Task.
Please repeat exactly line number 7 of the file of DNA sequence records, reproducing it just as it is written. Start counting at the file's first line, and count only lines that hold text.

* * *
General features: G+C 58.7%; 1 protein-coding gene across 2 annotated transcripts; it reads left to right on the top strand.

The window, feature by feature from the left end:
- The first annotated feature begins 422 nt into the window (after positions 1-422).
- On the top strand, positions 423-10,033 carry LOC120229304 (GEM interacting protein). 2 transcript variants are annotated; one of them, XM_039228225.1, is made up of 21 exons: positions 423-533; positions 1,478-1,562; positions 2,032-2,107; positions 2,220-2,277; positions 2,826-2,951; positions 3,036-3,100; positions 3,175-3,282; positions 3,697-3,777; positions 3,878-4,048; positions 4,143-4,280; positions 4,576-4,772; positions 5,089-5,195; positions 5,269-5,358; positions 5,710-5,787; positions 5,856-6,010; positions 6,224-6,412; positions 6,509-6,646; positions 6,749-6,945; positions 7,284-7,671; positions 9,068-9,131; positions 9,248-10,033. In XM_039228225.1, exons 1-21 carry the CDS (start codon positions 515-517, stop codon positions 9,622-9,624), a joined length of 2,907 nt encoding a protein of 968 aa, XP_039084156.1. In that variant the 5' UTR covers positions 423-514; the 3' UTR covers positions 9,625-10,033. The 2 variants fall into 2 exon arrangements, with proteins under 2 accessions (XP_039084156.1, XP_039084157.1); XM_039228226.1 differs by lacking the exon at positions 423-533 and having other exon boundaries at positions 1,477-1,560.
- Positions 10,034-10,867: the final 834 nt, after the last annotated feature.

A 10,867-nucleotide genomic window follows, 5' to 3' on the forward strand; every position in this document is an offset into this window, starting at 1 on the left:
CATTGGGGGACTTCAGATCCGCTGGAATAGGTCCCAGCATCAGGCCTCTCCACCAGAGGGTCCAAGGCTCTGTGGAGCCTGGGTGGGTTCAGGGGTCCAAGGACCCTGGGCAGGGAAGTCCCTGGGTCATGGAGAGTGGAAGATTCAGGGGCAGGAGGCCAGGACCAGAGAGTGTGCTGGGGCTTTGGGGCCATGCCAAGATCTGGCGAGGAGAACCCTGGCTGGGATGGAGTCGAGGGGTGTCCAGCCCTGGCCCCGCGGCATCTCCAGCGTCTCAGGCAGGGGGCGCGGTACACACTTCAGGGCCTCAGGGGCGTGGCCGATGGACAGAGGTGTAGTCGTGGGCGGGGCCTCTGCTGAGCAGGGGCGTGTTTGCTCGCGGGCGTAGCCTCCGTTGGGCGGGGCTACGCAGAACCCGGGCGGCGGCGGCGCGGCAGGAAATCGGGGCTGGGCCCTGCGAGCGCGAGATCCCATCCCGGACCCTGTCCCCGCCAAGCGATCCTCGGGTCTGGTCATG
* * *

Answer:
CATTGGGGGACTTCAGATCCGCTGGAATAGGTCCCAGCATCAGGCCTCTCCACCAGAGGGTCCAAGGCTCTGTGGAGCCTGGGTGGGTTCAGGGGTCCAAGGACCCTGGGCAGGGAAGTCCCTGGGTCATGGAGAGTGGAAGATTCAGGGGCAGGAGGCCAGGACCAGAGAGTGTGCTGGGGCTTTGGGGCCATGCCAAGATCTGGCGAGGAGAACCCTGGCTGGGATGGAGTCGAGGGGTGTCCAGCCCTGGCCCCGCGGCATCTCCAGCGTCTCAGGCAGGGGGCGCGGTACACACTTCAGGGCCTCAGGGGCGTGGCCGATGGACAGAGGTGTAGTCGTGGGCGGGGCCTCTGCTGAGCAGGGGCGTGTTTGCTCGCGGGCGTAGCCTCCGTTGGGCGGGGCTACGCAGAACCCGGGCGGCGGCGGCGCGGCAGGAAATCGGGGCTGGGCCCTGCGAGCGCGAGATCCCATCCCGGACCCTGTCCCCGCCAAGCGATCCTCGGGTCTGGTCATG